Then I began seeing the Motivational Mile posters, which are along the last mile of the course and display the names of people affected by cancer. I recognized easily a dozen of the names. A few were acquaintances who I didn’t know were cancer survivors.

It was a much-needed reminder that yes, this race, like any other, is about fitness and personal goals. But the real reason we race is for the women who can’t. 3,500 women get up early to participate in the race because, together, they raised $370,000 for the UVA Breast Care Program last year. My mom and I are far from being top fundraisers, but in our own small way, we’ll be a part of that big dollar amount this year.

After I finished, I stood by the finish line and cheered for friends and colleagues as they finished, and finally, my mom, who finished her walk in almost exactly an hour. My time wasn’t the personal record I’d hoped for, but I didn’t really care anymore. I ran the four miles, longer than I’d ever ran before. More importantly, I was a small part of a big effort to win the battle against breast care.

Donate to the Cause

The Women’s Four Miler is accepting donations until September 22 and hopes to raise $400,000 for the Breast Care Program. So far, they’ve raised 70 percent of their goal. Help them get to $400,000.


Podcast Tuesday: Preventing and Treating PCOS [AUDIO]

On September 9, 2014 | At 10:45 am


Monthly Roundup: August 2014

On September 8, 2014 | At 11:23 am

From the nationwide spread of the Ice Bucket Challenge to the heartbreak of Robin Williams’ death, we featured some hard-hitting stories this past month.

UVA Department of Neurology ALS Ice Bucket Challenge

UVA neurologists take the ALS Ice Bucket Challenge.

UVA In the News

Stories that made the news this month:


Podcast Tuesday: Brain Tumor Symptoms But No Tumor [AUDIO]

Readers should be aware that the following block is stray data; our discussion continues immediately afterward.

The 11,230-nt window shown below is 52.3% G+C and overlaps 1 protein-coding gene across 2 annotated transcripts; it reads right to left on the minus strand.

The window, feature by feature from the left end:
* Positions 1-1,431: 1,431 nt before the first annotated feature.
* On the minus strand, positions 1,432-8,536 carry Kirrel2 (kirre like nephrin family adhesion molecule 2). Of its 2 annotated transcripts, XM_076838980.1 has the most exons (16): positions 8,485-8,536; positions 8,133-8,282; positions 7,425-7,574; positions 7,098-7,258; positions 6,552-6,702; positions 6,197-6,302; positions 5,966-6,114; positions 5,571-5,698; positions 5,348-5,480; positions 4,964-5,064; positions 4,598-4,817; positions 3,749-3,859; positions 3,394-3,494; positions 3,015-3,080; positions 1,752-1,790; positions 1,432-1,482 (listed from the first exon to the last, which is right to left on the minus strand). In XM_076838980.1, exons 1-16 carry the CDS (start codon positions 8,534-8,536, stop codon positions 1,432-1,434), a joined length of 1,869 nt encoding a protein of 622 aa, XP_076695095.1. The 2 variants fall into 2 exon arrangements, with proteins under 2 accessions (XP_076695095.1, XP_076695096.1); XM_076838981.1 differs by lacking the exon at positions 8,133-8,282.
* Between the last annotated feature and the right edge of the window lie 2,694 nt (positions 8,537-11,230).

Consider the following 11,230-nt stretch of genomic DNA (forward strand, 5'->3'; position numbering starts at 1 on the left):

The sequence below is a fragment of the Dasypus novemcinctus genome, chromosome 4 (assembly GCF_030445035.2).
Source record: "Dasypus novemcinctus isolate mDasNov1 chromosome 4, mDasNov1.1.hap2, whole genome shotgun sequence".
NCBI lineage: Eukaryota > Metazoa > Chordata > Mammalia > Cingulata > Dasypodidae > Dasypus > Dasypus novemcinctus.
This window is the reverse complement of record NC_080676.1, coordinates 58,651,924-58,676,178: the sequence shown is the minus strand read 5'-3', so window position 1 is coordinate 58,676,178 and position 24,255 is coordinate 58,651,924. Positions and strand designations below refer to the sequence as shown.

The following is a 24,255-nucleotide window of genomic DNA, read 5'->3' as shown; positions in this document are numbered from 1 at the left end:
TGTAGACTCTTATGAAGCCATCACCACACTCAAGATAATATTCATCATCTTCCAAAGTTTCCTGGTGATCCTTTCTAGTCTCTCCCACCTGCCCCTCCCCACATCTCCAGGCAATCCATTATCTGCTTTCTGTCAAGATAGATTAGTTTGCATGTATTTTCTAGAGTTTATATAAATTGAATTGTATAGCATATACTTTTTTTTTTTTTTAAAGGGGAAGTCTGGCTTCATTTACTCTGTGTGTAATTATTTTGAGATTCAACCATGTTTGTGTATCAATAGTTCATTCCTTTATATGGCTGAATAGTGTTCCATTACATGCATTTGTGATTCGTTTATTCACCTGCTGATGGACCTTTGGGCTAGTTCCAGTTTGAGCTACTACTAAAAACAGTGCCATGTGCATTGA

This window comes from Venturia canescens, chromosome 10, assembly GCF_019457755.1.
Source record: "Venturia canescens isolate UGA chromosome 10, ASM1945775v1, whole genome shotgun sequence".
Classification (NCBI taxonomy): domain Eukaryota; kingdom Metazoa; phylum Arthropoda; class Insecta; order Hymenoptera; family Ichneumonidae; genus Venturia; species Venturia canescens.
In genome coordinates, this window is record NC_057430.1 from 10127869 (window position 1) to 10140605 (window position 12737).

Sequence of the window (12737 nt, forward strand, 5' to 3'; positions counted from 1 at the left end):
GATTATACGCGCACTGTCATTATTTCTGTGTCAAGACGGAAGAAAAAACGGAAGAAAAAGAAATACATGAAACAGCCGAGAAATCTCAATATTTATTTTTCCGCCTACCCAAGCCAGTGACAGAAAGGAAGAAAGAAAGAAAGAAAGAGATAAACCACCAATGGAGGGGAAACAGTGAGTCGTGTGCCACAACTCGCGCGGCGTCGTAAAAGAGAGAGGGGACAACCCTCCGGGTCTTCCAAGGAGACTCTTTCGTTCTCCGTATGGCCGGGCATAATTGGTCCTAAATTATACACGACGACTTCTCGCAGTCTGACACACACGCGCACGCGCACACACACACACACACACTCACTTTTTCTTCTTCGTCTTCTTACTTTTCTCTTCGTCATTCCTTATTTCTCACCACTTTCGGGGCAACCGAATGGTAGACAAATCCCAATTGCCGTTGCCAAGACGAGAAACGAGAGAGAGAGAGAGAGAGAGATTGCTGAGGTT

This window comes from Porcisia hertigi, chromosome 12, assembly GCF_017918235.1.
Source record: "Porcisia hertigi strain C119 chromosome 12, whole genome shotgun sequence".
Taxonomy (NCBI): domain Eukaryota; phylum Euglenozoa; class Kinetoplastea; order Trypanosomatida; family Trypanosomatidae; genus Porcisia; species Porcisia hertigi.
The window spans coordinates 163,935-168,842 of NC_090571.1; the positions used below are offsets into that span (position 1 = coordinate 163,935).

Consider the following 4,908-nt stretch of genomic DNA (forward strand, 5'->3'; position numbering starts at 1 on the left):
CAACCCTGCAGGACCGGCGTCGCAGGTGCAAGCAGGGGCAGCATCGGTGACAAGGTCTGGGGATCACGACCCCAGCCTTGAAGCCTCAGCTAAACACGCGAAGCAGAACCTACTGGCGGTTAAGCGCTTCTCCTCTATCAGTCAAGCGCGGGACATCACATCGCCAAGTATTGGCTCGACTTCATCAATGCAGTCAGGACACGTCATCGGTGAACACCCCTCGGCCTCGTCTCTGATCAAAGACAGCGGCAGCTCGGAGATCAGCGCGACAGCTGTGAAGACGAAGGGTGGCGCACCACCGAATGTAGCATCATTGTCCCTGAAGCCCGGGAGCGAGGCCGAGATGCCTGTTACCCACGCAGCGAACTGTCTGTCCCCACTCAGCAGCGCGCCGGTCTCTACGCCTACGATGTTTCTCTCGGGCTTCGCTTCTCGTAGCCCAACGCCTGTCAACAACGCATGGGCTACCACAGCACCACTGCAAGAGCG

On September 2, 2014 | At 10:16 am

Lynchburg resident Devon Hendricks missed two weeks of work as she struggled to find a diagnosis for her headaches and vision loss. Read her story.

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‘A Terrible Disease’: Why We’re Taking the ALS Ice Bucket Challenge [VIDEO]

On August 27, 2014 | At 10:24 am

My dad doesn’t know the difference between texting and tweeting. So when I told him I had just taken the ALS Ice Bucket Challenge, I expected I’d have to explain just what that was. Instead he said, “Oh, that’s really cool!”

UVA Department of Neurology takes the ALS ice bucket challenge.

UVA neurologists take the ALS Ice Bucket Challenge.

That’s when I knew this thing was everywhere.

What is ALS?

As many as 30,000 Americans have ALS (also known as Lou Gehrig’s disease) right now, according to the ALS Association, but neurologist Ted Burns, MD, works with patients who didn’t know what ALS was until they were diagnosed with it.

“It’s a terrible disease,” he says.

Essentially, ALS causes the neurons that control muscle activity to degenerate and die, so they can no longer signal the muscles. The onset of muscle weakness can begin just about anywhere. Patients may initially develop weakness in the arms, legs and neck, and eventually they lose their ability to speak, swallow and breathe. Others first note trouble speaking, swallowing or breathing.

They may die within 3-5 years of developing symptoms, although Burns has patients who have had it for 20 years or longer. Why some people deteriorate faster than others is one of the many unknowns of ALS.

Where the Money Goes for ALS

There is no cure for ALS, and the one FDA-approved treatment, a drug called riluzole, only slows progression by a few months on average. Donations to the ALS Assocation fund clinical trials to find better treatments and a cure.

Researchers and doctors are also working to understand why some patients develop ALS when they have no clear genetic predisposition and what exactly ALS does to motor neurons and the cells around them.

“The money will be put to good use, but we need to keep raising money,” Burns says.

At UVA, researchers are looking at the quality of life of patients and collaborating with other ALS centers to share important clinical data to better understand the disease.

ALS Care in Charlottesville

UVA’s Richard R. Dart ALS Clinic offers physical, occupational and speech therapy, along with support from a team that also includes neurologists, nurse coordinators, social workers and nutritionists.

The clinic has about 90 patients, and Burns says the group of employees has been consistent over the last 10 to 15 years. “Very dedicated, experienced care providers,” he says.